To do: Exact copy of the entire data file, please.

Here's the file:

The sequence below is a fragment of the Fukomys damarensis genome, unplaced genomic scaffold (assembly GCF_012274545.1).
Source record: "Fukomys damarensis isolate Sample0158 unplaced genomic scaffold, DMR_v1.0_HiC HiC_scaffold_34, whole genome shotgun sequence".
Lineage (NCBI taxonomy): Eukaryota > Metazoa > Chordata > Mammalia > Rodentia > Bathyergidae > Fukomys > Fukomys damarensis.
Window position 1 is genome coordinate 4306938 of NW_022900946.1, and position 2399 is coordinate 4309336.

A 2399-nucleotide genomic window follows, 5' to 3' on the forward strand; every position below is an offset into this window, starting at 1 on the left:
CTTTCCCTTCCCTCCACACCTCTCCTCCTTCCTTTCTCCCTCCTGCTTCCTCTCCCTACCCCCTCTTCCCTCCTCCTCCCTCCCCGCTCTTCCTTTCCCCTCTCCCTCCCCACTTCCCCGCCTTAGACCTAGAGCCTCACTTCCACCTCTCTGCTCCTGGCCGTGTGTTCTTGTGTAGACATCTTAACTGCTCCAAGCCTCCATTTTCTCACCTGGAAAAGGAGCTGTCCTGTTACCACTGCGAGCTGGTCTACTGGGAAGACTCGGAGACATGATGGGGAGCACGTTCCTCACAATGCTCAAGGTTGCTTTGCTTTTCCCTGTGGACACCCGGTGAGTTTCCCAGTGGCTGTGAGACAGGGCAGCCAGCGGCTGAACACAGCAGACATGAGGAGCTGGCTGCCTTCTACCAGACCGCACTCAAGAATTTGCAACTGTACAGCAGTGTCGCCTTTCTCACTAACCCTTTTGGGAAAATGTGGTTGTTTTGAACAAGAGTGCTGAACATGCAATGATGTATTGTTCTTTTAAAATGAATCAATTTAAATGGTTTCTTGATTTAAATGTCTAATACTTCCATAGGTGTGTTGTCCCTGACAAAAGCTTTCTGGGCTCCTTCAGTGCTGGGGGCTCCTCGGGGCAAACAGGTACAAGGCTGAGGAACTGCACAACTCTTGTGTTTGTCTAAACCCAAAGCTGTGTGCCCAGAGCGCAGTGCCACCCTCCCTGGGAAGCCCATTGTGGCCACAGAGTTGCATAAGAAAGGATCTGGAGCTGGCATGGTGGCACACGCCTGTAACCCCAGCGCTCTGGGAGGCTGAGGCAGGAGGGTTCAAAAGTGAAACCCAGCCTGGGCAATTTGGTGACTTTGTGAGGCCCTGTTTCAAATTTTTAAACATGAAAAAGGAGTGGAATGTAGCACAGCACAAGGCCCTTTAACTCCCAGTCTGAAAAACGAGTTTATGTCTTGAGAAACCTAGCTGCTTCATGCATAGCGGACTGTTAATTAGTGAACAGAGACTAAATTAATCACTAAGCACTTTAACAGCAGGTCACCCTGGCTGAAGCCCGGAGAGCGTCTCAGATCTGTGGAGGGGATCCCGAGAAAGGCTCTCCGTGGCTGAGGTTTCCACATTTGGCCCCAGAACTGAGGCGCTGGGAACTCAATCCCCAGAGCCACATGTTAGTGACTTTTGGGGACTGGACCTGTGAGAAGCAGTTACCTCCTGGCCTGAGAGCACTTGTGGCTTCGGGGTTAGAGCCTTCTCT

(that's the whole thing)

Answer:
The sequence below is a fragment of the Fukomys damarensis genome, unplaced genomic scaffold (assembly GCF_012274545.1).
Source record: "Fukomys damarensis isolate Sample0158 unplaced genomic scaffold, DMR_v1.0_HiC HiC_scaffold_34, whole genome shotgun sequence".
Lineage (NCBI taxonomy): Eukaryota > Metazoa > Chordata > Mammalia > Rodentia > Bathyergidae > Fukomys > Fukomys damarensis.
Window position 1 is genome coordinate 4306938 of NW_022900946.1, and position 2399 is coordinate 4309336.

A 2399-nucleotide genomic window follows, 5' to 3' on the forward strand; every position below is an offset into this window, starting at 1 on the left:
CTTTCCCTTCCCTCCACACCTCTCCTCCTTCCTTTCTCCCTCCTGCTTCCTCTCCCTACCCCCTCTTCCCTCCTCCTCCCTCCCCGCTCTTCCTTTCCCCTCTCCCTCCCCACTTCCCCGCCTTAGACCTAGAGCCTCACTTCCACCTCTCTGCTCCTGGCCGTGTGTTCTTGTGTAGACATCTTAACTGCTCCAAGCCTCCATTTTCTCACCTGGAAAAGGAGCTGTCCTGTTACCACTGCGAGCTGGTCTACTGGGAAGACTCGGAGACATGATGGGGAGCACGTTCCTCACAATGCTCAAGGTTGCTTTGCTTTTCCCTGTGGACACCCGGTGAGTTTCCCAGTGGCTGTGAGACAGGGCAGCCAGCGGCTGAACACAGCAGACATGAGGAGCTGGCTGCCTTCTACCAGACCGCACTCAAGAATTTGCAACTGTACAGCAGTGTCGCCTTTCTCACTAACCCTTTTGGGAAAATGTGGTTGTTTTGAACAAGAGTGCTGAACATGCAATGATGTATTGTTCTTTTAAAATGAATCAATTTAAATGGTTTCTTGATTTAAATGTCTAATACTTCCATAGGTGTGTTGTCCCTGACAAAAGCTTTCTGGGCTCCTTCAGTGCTGGGGGCTCCTCGGGGCAAACAGGTACAAGGCTGAGGAACTGCACAACTCTTGTGTTTGTCTAAACCCAAAGCTGTGTGCCCAGAGCGCAGTGCCACCCTCCCTGGGAAGCCCATTGTGGCCACAGAGTTGCATAAGAAAGGATCTGGAGCTGGCATGGTGGCACACGCCTGTAACCCCAGCGCTCTGGGAGGCTGAGGCAGGAGGGTTCAAAAGTGAAACCCAGCCTGGGCAATTTGGTGACTTTGTGAGGCCCTGTTTCAAATTTTTAAACATGAAAAAGGAGTGGAATGTAGCACAGCACAAGGCCCTTTAACTCCCAGTCTGAAAAACGAGTTTATGTCTTGAGAAACCTAGCTGCTTCATGCATAGCGGACTGTTAATTAGTGAACAGAGACTAAATTAATCACTAAGCACTTTAACAGCAGGTCACCCTGGCTGAAGCCCGGAGAGCGTCTCAGATCTGTGGAGGGGATCCCGAGAAAGGCTCTCCGTGGCTGAGGTTTCCACATTTGGCCCCAGAACTGAGGCGCTGGGAACTCAATCCCCAGAGCCACATGTTAGTGACTTTTGGGGACTGGACCTGTGAGAAGCAGTTACCTCCTGGCCTGAGAGCACTTGTGGCTTCGGGGTTAGAGCCTTCTCT